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Hampton Roads History

Stories and images from the Daily Press explore 400 years of history in Hampton Roads, the oldest permanent continuous English-speaking region in America.

Even in a town that archaeologists have probed countless times since 1930, few places have been dug over as many times as the landmark compound that makes up the historic colonial campus at the College of William and Mary. Here's the latest from the Wren Building dig. -- Mark St. John Erickson

Historic 1600s Jamestown church tower may have dodged cold-weather wrecking ball. -- Mark St. John Erickson

Pictures & post: Landmark digs made historic Hampton Roads an archaeological mecca. -- Mark St. John Erickson

Landmark digs made historic Hampton Roads an archaeological mecca

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Historic Jamestowne artifacts open revealing window into the world of Pocahontas. -- Mark St. John Erickson

Archaeologists open new trench in search for Hampton's landmark Civil War refugee slave village, adding to the number of unexpectedly promising features. -- Mark St. John Erickson

Pictures: German U-boat brought Battle of the Atlantic to Hampton Roads with spectacular mine attacks on June 15-17, 1942. -- Mark St. John Erickson

Jamestown archaeologists probe for signs of larger early English settlement outside the historic 1607 fort. -- Mark St. John Erickson

Pictures: A brave new world of airplanes and airships filled the sky over Hampton Roads for the June 11, 1920 opening of Langley Memorial Aeronautical Laboratory's first pioneering wind tunnel. -- Mark St. John Erickson

Three legendary Newport News carriers stem the Japanese tide in the June 4-7, 1942 Battle of Midway. -- Mark St. John Erickson

Archaeologists unearth promising finds in search for Hampton's historic Civil War contraband camp -- Mark St. John Erickson

When Theodore Roosevelt came to Hampton Roads on May 30, 1906, America's first modern president cut a striking figure. -- Mark St. John Erickson

Theodore Roosevelt comes to Hampton Roads

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Hampton Roads' most notorious pirates and intrepid pirate killers. -- Mark St. John Erickson

Hampton Roads' most notorious pirates and intrepid pirate killers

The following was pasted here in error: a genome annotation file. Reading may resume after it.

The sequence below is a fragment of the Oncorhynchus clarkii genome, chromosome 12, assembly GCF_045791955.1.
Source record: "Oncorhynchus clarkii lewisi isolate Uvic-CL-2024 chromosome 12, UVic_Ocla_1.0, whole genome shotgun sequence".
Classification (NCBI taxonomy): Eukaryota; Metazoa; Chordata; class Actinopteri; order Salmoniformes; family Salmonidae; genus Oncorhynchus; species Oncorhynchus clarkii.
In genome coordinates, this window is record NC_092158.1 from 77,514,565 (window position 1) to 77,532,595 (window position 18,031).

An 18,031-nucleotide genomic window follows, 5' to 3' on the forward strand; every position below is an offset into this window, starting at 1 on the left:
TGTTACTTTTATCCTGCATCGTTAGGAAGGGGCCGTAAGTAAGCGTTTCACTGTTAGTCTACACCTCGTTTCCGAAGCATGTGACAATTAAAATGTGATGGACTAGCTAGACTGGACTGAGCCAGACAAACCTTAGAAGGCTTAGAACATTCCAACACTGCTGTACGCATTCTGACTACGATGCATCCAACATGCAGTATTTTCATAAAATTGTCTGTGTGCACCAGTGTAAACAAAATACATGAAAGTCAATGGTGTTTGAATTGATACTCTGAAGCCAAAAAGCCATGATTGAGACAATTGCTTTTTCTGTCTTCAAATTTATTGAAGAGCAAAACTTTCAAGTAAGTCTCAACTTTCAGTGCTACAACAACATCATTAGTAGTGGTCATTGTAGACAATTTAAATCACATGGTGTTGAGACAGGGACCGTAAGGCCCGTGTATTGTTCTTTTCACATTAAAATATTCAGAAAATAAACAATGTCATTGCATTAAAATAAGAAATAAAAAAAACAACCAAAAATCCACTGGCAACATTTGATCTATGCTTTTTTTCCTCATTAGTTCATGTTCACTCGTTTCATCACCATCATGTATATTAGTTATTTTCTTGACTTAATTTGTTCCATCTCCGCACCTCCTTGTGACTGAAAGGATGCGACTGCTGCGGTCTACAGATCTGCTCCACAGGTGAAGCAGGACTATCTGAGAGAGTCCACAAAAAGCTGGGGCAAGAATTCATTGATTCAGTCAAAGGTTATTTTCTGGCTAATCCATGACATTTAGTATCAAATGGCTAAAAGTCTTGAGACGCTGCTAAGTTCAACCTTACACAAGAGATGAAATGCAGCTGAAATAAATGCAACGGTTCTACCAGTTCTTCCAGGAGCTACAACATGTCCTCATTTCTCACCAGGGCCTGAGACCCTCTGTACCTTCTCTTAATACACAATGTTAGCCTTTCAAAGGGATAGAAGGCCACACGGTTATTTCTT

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The never-ending legend of Blackbeard the Pirate gets a few new wrinkles from the painstaking research of a North Carolina author. -- Mark St. John Erickson

Archaeologists probe for Civil War Hampton's pioneering contraband slave camp. -- Mark St. John Erickson

Pictures: Eighty years ago on May 21, 1934, Newport News Shipbuilding laid down the keel for the legendary WWII carrier USS Yorktown. -- Mark St. John Erickson

A milestone anniversary for Virginia Baptists and freedom of religion. -- Mark St. John Erickson

Pictures: When America's first astronauts arrived at newly renamed NASA Langley Research Center in early 1959, they knew they were going to make history in outer space. But not until 55 years ago this week did the center's scientists and engineers detail the training that would teach the Project Mercury pioneers how to do it. -- Mark St. John Erickson

152 years after nearly 4,000 Americans died, were wounded or went missing in the Battle of Williamsburg's lethal mud and rain, the landmark if inconclusive battlefield has been placed on the 2014 list of endangered historic properties by Preservation Virginia. -- Mark St. John Erickson

Georgia O'Keeffe was already a world-renowned avant-garde artist when she returned to her old home town of Williamsburg to receive an honorary degree from the College of William and Mary on May 7, 1938. -- Mark St. John Erickson

Pictures -- An epic Union fleet filled Hampton Roads in preparation for a May 4-5, 1864 push up the James River. Here are some of the images we found while writing two upcoming stories. -- Mark St. John Erickson

A daring Virginia governor shows his mettle in a bloody April 29, 1700 pirate battle heard across Hampton Roads. -- Mark St. John Erickson

No one watching the Union fleet from the shores of Hampton Roads in late April 1864 could have failed to notice its epic proportions. -- Mark St. John Erickson

Pictures: Twenty Hampton Roads landmarks make Virginia's Top 100 favorite buildings. -- Mark St. John Erickson

Archaeologists probing near Williamsburg's reconstructed Capitol have unearthed signs of the ambitious public works campaigns that transformed the town's landscape dramatically in the 1700s. -- Mark St. John Erickson

This eye-opening collection of archival pictures tells the epic story of how the Chesapeake Bay Bridge-Tunnel was constructed and completed 50 years ago. -- Mark St. John Erickson

Pictures: The construction of the Chesapeake Bay Bridge-Tunnel

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